All about Microsoft BI – Options, Objectives and licensing.
At Acuvate we have been having discussions with many customers about the Microsoft BI system. There are two main aspects which comes in this conversation.
1. I thought SQL Server is a Database, Is the ETL Component – SSIS a separate product which I need to buy? What exactly is the MS BI Landscape and Tools?
2. There are many reporting tools SQL Server Reporting Services, Power BI, Power Pivot, Data Zen etc. When do I use what and how is it licensed.
The way this question is best answered is through a System Architecture View. Let us now try and understand the system view.
Microsoft BI Ecosystem
The diagram mentioned above constitutes the entire Microsoft BI eco system. Some of these tools are part of the SQL Server standard and some of these come with the enterprise edition of SQL Server and some are separate components altogether.
The eco systems can be divided into four separate layers.
1. ETL Layer
2. Warehouse Layer
3. OLAP Layer
4. Reporting Layer
Let me explain these layers in a little more detail.
1. ETL Layer
This is the layer which extracts the data from the LOB systems in the organization like the ERP, CRM, SAP, Oracle Fusion, Dynamics, and Salesforce etc. and transforms the data by applying business rules if any and loading the data into the data warehouse and the SQL Component which covers this is called SQL Server Integration Services.
This is the layer where we store data in a dimensional mode, which means data is split into dimensions and fact tables (Star or Snowflake schema based on business rules). The SQL Component which covers this is called SQL Relational Database Engine.
This is the analytics layer which pre-aggregates the data and stores it for faster fetching of data. The SQL component which covers this are called SQL Server Analysis Services and comes in two modes a Tabular Model which is an In Memory module with data loaded in Memory for faster access and the other is a multidimensional OLAP (MOLAP) model where the data is stored in disk.
The Reporting layer which consists of components like Power BI, Data Zen, SQL Server Reporting Services, PowerPivot\View on Excel can directly read from the source systems.
When do I get what and how will I get charged for is a question which comes to our mind. There are two main components to be bought.
- SQL Server
SQL Server has a core based licensing and let us say we buy 16 Cores of SQL License. I can install this on a single box with all the SQL components which are mentioned above.i. SQL Database Relational Engine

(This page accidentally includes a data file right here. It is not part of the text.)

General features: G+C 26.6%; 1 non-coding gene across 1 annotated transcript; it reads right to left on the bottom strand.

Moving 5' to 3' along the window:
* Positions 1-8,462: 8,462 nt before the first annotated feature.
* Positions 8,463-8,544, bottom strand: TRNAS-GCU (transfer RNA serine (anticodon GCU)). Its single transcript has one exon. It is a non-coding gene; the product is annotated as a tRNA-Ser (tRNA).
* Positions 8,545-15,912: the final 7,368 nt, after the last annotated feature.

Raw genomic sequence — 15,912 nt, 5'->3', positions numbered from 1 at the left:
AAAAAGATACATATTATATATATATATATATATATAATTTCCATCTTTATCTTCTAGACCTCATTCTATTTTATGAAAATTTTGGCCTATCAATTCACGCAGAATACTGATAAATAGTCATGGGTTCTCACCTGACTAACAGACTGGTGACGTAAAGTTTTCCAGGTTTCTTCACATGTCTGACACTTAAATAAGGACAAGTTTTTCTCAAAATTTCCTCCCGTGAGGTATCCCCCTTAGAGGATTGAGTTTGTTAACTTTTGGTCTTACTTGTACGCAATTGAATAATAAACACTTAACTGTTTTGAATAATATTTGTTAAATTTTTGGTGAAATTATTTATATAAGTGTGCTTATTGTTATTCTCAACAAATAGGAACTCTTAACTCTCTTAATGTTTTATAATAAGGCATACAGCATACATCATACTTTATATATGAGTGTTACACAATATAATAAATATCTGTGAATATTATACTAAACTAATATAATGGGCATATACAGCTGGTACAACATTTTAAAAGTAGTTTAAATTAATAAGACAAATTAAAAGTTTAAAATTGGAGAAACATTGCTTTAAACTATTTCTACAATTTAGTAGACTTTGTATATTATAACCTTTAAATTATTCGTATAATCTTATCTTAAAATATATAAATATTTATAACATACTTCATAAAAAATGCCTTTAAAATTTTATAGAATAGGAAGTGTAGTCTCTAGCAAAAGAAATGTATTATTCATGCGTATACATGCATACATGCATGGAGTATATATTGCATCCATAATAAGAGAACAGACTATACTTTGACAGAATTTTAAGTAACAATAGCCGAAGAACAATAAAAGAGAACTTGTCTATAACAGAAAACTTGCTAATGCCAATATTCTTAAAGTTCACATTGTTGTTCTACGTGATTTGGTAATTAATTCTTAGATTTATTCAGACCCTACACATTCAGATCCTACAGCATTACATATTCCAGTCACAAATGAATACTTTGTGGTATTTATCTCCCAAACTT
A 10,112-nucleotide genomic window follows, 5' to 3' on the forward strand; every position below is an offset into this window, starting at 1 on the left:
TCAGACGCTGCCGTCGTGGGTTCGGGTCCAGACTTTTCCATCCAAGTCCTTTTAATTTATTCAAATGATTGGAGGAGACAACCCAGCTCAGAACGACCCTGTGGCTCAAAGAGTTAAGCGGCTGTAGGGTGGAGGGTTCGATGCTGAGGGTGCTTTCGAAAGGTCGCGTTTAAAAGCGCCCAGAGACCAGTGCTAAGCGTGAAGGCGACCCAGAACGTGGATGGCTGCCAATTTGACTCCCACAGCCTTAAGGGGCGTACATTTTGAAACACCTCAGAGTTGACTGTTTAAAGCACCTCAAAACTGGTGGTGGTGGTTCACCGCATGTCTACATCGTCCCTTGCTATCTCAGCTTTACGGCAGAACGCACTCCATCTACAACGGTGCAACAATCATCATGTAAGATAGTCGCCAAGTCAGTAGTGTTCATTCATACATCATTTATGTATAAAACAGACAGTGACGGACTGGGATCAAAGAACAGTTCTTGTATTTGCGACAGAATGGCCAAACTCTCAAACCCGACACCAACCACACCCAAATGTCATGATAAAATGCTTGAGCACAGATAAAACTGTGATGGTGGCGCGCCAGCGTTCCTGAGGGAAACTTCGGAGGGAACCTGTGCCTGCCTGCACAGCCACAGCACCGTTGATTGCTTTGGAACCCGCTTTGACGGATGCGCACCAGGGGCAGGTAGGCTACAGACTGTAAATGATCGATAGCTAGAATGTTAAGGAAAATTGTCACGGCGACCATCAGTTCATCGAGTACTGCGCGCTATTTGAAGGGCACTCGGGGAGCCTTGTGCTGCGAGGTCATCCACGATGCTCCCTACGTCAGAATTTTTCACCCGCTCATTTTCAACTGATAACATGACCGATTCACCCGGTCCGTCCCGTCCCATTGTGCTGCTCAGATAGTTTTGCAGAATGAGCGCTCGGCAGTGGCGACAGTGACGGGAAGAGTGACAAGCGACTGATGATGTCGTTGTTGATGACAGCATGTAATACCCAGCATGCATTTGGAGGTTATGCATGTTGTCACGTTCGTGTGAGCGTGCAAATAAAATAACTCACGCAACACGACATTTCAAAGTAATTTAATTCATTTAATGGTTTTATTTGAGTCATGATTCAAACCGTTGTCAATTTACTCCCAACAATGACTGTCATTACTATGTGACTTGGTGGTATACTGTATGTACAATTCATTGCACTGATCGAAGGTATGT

ii. SQL Server Integration Services
iii. SQL Server Analysis Services.
iv. SQL Server Reporting Services
v. Datazen for SQL 2014 and below (It is integrated into SQL Server Reporting Services from 2016 onwards )There is no additional licensing for each component, when you buy SQL Server License, you have the entire stack at your disposal.Another alternative to it could be to deploy couple of components on one server with 8 crores. Let us say the relational database engine, Integration Services are on Server A, SQL Server Analysis Services and Reporting Services on another server, let us call it Server B which has 8 cores which is typically called the scale out architecture in case of intensive ETL and Reporting requirements.
It is also possible that ETL workload is so huge when in Terabytes that 16 Cores is utilized by one server with the relational database engine and you will need to additionally buy more SQL Server Core Licenses for other components such as SSIS, SSAS, SSRS.
- Power BI
Power BI is a cloud based service which is more used for Self Service BI with powerful features such as Natural Language Query which can get data from various different sources like Oracle, SAP BW, SAP Hana, Facebook etc.. It has got its own Desktop component which is free. The data refresh can be scheduled using the Enterprise Gateway component or the personal gateway. The Licensing is user based and you can buy this as an Individual component or bundled with 0365 upward of E4 License.Now the question arises if I have Power BI which can connect to any source why do I need SQL Server? The answer is that when you connect to the core systems all the data might not reside in one system and also when you query the data for multiple months etc… It might impact the performance of the core system. This could also lead into data retrieval not being fast enough if the underlying database is modeled as a transaction database instead of a dimensional model which is meant for reporting.
Also if you need features where a person from a specific region should be able to access data pertaining to their region only then you will need to have a DWH with SSAS involved.
Hopefully this blog addresses your confusion on what constitutes a Microsoft BI ECO system and when do you use what? Well some of our customers have really understood it and liked it, if you need a deeper understanding, consultation on your BI tools, Road map, strategy or implementation
write to us at firstname.lastname@example.org
Also we have another blog which talks about How business users can maximize ROI from MS BI